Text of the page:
An expression in a programming language is a combination of one or more explicit values, constants, variables, operators, and functions that the programming language interprets (according to its particular rules of precedence and of association) and computes to produce ("to return", in a stateful environment) another value. This process, as for mathematical expressions, is called evaluation. In simple settings, the resulting value is usually one of various primitive types, such as numerical, string, and logical; in more elaborate settings, it can be an arbitrary complex data type. For example, 2+3 is an arithmetic and programming expression which evaluates to 5. A variable is an expression because it denotes a value in memory, so y+6 is an expression
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Operator (programming)
Programming languages
Programming languages
typically support a set of operators: constructs which behave generally like functions, but which differ syntactically or semantically from usual functions. Common simple examples include arithmetic (addition with +), comparison (with >), and logical operations (such as AND or &&). More involved examples include assignment (usually = or :=), field access in a record or object (usually .), and the scope resolution operator (often ::). Languages usually define a set of built-in operators, and in some cases allow user-defined operators.Contents1 Syntax 2 Semantics 3 User-defined operators 4 Examples 5 Compilation 6 Operator overloading 7 Operand coercion 8 Operator features in programming languages 9 See also 10 Notes 11 ReferencesSyntax[edit] Syntactically operators usually contrast to functions
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Program Loops
In computer science, control flow (or flow of control) is the order in which individual statements, instructions or function calls of an imperative program are executed or evaluated. The emphasis on explicit control flow distinguishes an imperative programming language from a declarative programming language. Within an imperative programming language, a control flow statement is a statement the execution of which results in a choice being made as to which of two or more paths to follow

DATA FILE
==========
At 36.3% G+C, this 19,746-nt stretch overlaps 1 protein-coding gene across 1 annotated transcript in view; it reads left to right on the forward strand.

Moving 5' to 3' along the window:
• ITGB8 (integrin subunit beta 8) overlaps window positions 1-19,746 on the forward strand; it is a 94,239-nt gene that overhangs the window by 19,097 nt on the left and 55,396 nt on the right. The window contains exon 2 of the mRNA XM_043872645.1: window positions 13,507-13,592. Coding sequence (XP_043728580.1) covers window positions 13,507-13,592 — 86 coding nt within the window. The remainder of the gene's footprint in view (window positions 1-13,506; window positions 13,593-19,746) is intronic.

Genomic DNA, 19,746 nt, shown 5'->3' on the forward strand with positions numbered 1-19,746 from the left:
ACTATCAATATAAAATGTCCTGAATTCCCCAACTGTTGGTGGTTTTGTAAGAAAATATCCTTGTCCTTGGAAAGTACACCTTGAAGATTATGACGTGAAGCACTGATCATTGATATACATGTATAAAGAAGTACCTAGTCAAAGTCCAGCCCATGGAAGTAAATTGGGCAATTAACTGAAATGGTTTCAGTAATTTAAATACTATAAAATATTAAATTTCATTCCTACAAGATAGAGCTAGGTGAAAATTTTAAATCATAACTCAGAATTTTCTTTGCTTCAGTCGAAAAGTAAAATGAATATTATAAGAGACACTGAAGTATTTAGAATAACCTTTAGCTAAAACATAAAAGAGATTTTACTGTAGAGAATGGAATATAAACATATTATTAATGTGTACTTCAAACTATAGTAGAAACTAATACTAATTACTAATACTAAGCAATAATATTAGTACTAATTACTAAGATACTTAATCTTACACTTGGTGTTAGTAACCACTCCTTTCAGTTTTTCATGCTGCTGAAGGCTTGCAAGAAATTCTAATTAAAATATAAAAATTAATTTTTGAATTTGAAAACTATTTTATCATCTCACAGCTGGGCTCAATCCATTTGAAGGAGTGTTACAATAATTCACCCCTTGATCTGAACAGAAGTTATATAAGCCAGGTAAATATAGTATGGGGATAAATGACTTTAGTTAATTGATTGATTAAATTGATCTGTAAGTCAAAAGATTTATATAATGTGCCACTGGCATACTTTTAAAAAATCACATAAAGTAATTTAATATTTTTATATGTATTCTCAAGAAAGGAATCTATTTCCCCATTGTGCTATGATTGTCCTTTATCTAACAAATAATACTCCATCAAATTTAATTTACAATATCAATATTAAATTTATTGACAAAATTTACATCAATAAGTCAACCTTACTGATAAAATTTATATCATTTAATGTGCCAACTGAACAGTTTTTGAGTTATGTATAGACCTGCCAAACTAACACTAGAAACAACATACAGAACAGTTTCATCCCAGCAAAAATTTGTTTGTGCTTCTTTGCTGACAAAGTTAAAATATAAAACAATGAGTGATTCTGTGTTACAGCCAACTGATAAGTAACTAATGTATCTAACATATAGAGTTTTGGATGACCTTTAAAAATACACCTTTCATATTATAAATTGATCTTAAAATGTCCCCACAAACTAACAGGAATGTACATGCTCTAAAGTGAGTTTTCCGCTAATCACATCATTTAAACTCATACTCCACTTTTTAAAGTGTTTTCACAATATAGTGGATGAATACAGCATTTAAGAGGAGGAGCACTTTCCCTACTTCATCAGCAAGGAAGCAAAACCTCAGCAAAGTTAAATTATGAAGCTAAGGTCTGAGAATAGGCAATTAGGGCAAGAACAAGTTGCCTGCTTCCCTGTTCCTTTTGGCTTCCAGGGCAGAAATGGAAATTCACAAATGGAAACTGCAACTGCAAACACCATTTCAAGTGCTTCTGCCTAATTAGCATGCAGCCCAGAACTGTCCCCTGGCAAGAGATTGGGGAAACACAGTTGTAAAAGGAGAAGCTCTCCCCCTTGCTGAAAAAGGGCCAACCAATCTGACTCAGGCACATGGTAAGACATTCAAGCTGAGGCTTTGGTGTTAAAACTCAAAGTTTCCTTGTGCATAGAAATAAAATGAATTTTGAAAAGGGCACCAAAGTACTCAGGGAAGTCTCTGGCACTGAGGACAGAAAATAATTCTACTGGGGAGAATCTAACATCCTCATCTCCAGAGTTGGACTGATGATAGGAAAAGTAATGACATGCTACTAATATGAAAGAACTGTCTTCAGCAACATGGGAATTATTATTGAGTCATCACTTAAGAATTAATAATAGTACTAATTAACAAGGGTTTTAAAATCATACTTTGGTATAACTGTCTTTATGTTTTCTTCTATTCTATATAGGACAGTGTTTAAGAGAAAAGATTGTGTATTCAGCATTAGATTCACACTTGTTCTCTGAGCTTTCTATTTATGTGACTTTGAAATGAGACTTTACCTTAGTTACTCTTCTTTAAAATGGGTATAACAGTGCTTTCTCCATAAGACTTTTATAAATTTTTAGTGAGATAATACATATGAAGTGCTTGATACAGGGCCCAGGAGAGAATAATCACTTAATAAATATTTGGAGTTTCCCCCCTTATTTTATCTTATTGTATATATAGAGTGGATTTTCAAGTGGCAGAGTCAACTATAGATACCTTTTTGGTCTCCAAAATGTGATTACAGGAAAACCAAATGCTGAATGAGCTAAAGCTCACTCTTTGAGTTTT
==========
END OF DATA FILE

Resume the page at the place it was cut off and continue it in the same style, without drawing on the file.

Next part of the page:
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Procedural Programming
Procedural programming is a programming paradigm, derived from structured programming, based upon the concept of the procedure call. Procedures, also known as routines, subroutines, or functions (not to be confused with mathematical functions, but similar to those used in functional programming), simply contain a series of computational steps to be carried out. Any given procedure might be called at any point during a program's execution, including by other procedures or itself. The first major procedural programming languages first appeared circa 1960, including Fortran, ALGOL, COBOL
COBOL
and BASIC.[1] Pascal and C were published closer to the 1970s, while Ada was released in 1980.[1] Go is an example of a more modern procedural language, first published in 2009. Computer processors provide hardware support for procedural programming through a stack register and instructions for calling procedures and returning from them
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Switch Statement
In computer programming languages, a switch statement is a type of selection control mechanism used to allow the value of a variable or expression to change the control flow of program execution via a multiway branch. Switch statements function somewhat similar to the if statement used in programming languages like C/C++, C#, Visual Basic .NET, Java and exists in most high-level imperative programming languages such as Pascal, Ada, C/C++, C#, Visual Basic .NET, Java, and in many other types of language, using such keywords as switch, case, select or inspect. Switch statements come in two main variants: a structured switch, as in Pascal, which takes exactly one branch, and an unstructured switch, as in C, which functions as a type of goto